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Awareness: Could you spot the crime happening around you?

By Jennifer Stagg | Posted - Oct. 27, 2011 at 10:07 p.m.



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SALT LAKE CITY -- Can you remember the color of shirt you wore yesterday, or the eye color of your best friend? If under pressure to remember details that could help police solve a crime, could you do it?

It is a familiar scene in movies where the police ask a victim to pick out a suspect in a line-up scenario. However, the suspect is mixed up with decoy suspects. But how reliable is eyewitness testimony?

Each year, 75,000 witnesses identify criminal suspects. Yet, as the New Jersey Supreme Court has acknowledged in a recent landmark case, there is "a troubling lack of reliability in eyewitness identifications."

"Memory is incredibly complex," said neuropsychologist Dr. Kevin Duff. "It seems to be an interchange of chemical messages, physical activity and kind of the mind creating and storing information in various parts throughout the brain."

Dr. Duff said memories are far from complete, accurate accounts of real life events. Everything from past personal experiences, ethnic background and mood can shape a memory, which is why people can be swayed by others' accounts of what happened.


Over 230 people, serving an average of 12 years in prison, have been exonerated through DNA testing in the U.S.; 75% of those wrongful convictions involved eyewitness misidentification. -The Innocent Project

"Definitely, we're open to suggestion when it comes to memory," Dr. Duff described. "In fact, sometimes subtle pieces of information can help us mis-remember things. There's a lot of research that shows that we tend to recognize people that are from our same racial group or ethnic class, better than we do somebody from a different racial group or ethnic class."

"If I'm trying to identify somebody from a different racial or ethnic group than me, I may have more difficulty identifying them," Dr. Duff added.

There are many things that can impact what people can remember about a specific event, such as happiness and being sad or scared, which means emotions can be the difference between being a good eyewitness or a poor one.

Oftentimes people don't know they have been involved in a crime until maybe after it is over or well into it, as many people don't place much value in the things that are around them, which is another cause for faulty memory recall.

It is often easy to miss something big when a person is looking for something else. But for law enforcement, being aware of everything around them is part of their job, and they say it's critical for everybody to do the same.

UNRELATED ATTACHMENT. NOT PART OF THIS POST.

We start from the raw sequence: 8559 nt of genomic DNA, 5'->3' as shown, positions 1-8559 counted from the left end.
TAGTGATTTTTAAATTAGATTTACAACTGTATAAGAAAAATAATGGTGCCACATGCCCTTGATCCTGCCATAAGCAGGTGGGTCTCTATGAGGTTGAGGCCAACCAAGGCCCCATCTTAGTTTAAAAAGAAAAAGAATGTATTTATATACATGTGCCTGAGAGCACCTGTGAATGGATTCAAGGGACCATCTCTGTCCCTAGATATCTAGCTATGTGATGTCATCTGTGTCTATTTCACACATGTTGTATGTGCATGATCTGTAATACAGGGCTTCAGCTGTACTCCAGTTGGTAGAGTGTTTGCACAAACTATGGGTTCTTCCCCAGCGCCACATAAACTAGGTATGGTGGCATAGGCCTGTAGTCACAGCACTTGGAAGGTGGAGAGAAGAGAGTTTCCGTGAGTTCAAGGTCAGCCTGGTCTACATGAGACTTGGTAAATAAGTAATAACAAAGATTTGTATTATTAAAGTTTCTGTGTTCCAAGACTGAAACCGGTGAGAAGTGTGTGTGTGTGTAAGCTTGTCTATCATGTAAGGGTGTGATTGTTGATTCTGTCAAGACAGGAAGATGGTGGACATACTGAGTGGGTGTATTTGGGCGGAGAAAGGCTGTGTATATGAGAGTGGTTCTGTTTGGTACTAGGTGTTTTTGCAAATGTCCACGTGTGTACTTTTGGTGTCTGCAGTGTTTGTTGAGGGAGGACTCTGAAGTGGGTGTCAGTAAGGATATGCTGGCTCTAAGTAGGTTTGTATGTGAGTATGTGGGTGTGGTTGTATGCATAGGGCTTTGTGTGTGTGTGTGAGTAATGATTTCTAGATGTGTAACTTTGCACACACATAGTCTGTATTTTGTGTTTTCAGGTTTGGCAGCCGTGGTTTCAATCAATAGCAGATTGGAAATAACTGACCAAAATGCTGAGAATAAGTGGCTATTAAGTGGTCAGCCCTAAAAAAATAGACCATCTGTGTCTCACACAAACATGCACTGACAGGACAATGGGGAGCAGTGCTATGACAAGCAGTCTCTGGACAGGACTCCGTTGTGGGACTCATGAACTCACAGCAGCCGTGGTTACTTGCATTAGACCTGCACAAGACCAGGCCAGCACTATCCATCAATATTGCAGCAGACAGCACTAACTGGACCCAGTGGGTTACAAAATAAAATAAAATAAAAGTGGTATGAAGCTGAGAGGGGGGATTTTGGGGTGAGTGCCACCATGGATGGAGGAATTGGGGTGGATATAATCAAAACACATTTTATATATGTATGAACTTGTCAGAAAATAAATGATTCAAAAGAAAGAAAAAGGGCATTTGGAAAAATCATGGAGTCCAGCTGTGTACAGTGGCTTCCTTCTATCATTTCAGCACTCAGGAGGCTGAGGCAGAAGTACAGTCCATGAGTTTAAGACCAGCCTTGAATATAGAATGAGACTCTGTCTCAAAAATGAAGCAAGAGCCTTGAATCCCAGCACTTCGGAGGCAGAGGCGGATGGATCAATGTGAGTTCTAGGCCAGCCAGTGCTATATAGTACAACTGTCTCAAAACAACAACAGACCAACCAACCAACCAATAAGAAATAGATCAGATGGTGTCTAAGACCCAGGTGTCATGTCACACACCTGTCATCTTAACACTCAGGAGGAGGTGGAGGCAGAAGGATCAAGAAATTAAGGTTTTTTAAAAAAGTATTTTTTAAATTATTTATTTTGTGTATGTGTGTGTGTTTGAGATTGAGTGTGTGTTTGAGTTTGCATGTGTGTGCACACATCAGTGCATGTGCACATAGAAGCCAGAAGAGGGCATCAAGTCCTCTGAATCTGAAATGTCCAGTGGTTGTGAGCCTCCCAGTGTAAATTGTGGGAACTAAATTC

In 2003, Harry Miller was convicted of a convenience store robbery, even though he wasn't in Utah the day the Salt Lake City store was robbed. He was recovering from a debilitating stroke in Louisiana the day of the robbery. However, eyewitness testimony placed Miller at the scene, which meant Miller had to spend the next three years in prison for a crime he didn't do.

Miller was finally released last month after witness testimony was proven false.

A study released in August by the American Judicature Society analyzed 850 photographic lineups. The study revealed that mistakes in identification are often related to how the photos of a lineup are presented. If a person uninvolved in the case presents the photos one-by-one, rather than all at once, fewer mistakes are made.

Another critical factor is whether the authority presenting the photos knows who the suspect is. And while eyewitness testimony has its flaws, a reliable eyewitness can make a case.

"Eyewitnesses are critical in the building of a good investigation and prosecution," said FBI agent David Johnson. "It's very important, and FBI agents are taught this all the time, to be aware of your surroundings. Be aware of what's going on around you at all times."

Paying attention to the people and things around you can not only allow you to be a better witness, it could prevent you from being a victim of a crime.


In 38% of the misidentification cases, multiple eyewitnesses misidentified the same innocent person. -The Innocent Project

"The kidnapping case of Elizabeth Smart hinged on recalling a memory," Johnson said. "Elizabeth's little sister was able to describe Brian David Mitchell to police, which led to his arrest.

In an effort to test KSL viewers on how observant they are, our scene was changed while video was played. Viewers were encouraged to join in on Facebook for the awareness test, with a live panel in studio participating as well.

Viewers were asked to recall the memory of an unidentified man walking up to the side of a bench looking at his phone. The man casually picks up a woman's purse and walks away. They were then asked to identify characteristics such as the color of the man's shirt and his eye color.

Email: jstagg@ksl.com

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Jennifer Stagg

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